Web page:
In the suburbs of the old Budapest, the Istvántelki Főműhely (Main Railway Workshop / Istvántelek Train Yard) also known as the “Red Star Train Graveyard“, was one of the largest and most important railway vehicle repair shops in Hungary. More than 100 locomotives and train cars rots here, some in deteriorating depots, but more of then in the fields. Unfortunately, much of the glory was before and during the communist era, although the area continues to operate in some form to this day, by various companies and MÁV (Hungarian National Railways) also owns one of the large halls and the work is going on in it. Of course, it should be known that by the end of using the steam engines in Hungary by 1984, the key role of Istvántelek’s main workshop had ceased.
Today the workshop (“Gőzösműhely“) of MÁV Nosztalgia Kft.’s engineers still preparing the vintage locomotives for the Közlekedési Múzeum (National Transport Museum). Some of the steam engines were brought here to be repaired and exhibited in the Museum, but it seems that they were instead left just here. Half of the main hall is already repaired, but the rest of the workshop is under really bad conditions, the roof is almost ready to explode, most of the colored glass tables are already broken, the outstanding iron structure is also in bad shape, see image.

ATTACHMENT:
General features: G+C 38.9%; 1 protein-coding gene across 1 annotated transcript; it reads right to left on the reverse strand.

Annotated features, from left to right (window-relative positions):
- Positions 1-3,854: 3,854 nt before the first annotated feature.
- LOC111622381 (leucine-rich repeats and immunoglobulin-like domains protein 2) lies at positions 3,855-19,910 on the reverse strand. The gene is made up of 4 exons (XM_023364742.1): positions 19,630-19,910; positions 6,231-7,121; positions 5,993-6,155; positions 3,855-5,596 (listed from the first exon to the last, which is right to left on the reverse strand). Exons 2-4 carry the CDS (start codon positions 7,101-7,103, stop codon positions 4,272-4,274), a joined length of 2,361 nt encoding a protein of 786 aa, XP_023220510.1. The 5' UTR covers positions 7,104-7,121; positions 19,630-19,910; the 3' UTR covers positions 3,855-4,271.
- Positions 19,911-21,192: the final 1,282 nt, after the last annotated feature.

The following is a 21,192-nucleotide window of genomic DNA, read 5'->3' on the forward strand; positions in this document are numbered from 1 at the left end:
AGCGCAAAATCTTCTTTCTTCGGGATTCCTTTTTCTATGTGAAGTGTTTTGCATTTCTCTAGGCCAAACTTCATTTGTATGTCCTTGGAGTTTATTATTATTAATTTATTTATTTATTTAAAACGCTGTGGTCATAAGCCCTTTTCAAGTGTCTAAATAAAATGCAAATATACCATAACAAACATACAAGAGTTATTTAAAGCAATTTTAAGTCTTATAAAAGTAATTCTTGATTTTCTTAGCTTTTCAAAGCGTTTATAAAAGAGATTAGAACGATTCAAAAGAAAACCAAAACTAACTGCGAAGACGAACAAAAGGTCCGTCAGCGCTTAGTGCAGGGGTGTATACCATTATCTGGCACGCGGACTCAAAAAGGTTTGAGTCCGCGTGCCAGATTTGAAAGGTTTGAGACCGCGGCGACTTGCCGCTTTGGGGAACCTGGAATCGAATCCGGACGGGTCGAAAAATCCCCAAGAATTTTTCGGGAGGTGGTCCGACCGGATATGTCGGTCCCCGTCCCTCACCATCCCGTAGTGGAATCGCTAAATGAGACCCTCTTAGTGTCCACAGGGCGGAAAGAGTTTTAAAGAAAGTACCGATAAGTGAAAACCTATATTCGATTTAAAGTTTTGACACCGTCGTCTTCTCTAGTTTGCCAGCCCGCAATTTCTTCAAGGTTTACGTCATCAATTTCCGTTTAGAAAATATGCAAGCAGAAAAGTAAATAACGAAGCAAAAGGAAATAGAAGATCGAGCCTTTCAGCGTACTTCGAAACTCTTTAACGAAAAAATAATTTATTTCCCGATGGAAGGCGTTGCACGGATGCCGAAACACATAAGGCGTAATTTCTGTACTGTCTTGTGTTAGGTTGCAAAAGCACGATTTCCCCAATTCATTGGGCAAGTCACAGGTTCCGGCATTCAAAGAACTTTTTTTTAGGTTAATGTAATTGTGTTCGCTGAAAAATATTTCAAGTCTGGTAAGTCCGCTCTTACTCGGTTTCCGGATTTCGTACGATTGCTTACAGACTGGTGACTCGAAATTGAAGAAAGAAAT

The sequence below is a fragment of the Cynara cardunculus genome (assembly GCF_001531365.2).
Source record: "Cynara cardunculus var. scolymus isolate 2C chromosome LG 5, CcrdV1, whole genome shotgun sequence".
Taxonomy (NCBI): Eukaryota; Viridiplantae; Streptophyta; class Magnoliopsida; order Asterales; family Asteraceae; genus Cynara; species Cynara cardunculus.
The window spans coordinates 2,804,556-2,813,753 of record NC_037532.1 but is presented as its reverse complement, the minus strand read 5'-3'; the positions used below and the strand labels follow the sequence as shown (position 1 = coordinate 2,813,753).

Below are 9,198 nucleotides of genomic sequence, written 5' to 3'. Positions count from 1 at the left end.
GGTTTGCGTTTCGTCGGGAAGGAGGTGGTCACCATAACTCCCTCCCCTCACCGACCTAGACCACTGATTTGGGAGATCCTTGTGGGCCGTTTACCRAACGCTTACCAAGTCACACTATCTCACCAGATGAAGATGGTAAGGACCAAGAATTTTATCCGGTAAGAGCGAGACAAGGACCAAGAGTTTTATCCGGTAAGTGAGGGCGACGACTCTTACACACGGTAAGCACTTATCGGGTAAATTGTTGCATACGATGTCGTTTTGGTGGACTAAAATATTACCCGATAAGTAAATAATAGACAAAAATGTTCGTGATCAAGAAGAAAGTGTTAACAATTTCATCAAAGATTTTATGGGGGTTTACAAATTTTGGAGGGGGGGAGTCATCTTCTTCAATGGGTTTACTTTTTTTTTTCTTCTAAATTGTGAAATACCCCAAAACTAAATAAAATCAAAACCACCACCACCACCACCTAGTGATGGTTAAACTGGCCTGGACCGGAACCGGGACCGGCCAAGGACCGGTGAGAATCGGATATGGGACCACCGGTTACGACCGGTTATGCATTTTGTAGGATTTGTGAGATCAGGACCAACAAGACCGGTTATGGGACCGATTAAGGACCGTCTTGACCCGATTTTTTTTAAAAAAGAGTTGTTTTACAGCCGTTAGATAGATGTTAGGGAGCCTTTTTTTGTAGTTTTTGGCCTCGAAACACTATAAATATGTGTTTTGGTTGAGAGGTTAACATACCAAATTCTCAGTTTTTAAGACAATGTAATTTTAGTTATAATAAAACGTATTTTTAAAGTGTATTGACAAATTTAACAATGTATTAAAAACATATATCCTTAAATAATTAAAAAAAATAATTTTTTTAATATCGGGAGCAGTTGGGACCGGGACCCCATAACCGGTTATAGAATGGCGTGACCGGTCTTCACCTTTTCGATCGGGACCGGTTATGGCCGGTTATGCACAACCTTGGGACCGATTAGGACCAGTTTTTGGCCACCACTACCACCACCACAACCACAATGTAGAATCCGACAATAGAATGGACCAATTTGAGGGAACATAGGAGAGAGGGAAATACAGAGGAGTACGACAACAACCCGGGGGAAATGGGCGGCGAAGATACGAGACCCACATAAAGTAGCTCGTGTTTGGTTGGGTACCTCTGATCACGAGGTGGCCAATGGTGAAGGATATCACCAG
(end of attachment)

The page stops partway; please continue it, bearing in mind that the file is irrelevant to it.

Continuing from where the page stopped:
Trains to and from the Nyugati Pályaudvar (Western Railway Station) to Vác, Szob and Veresegyház all pass there, but not many passengers are likely to know that they are rolling alongside World War I or former Soviet railway vehicles, which are slowly becoming extinct. There are even wagons there that took Jews to the Auschwitz death camp.
In the second half of the 19th century, with the rapid expansion of the railway, another high-capacity workshop was needed in addition to the maintenance station built at the Nyugati Pályaudvar (Western Railway Station). The proximity of the Nyugati Pályaudvar was an important aspect in the design of the site of the new steam locomotive workshop, which is why the Istvántelep in Rákospalota was chosen. After a long expropriation procedure in the sandy, loose subsoil, the construction works of “Palota-Újfalu” started in 1901. also known as a railway station to make it easier for workers to travel.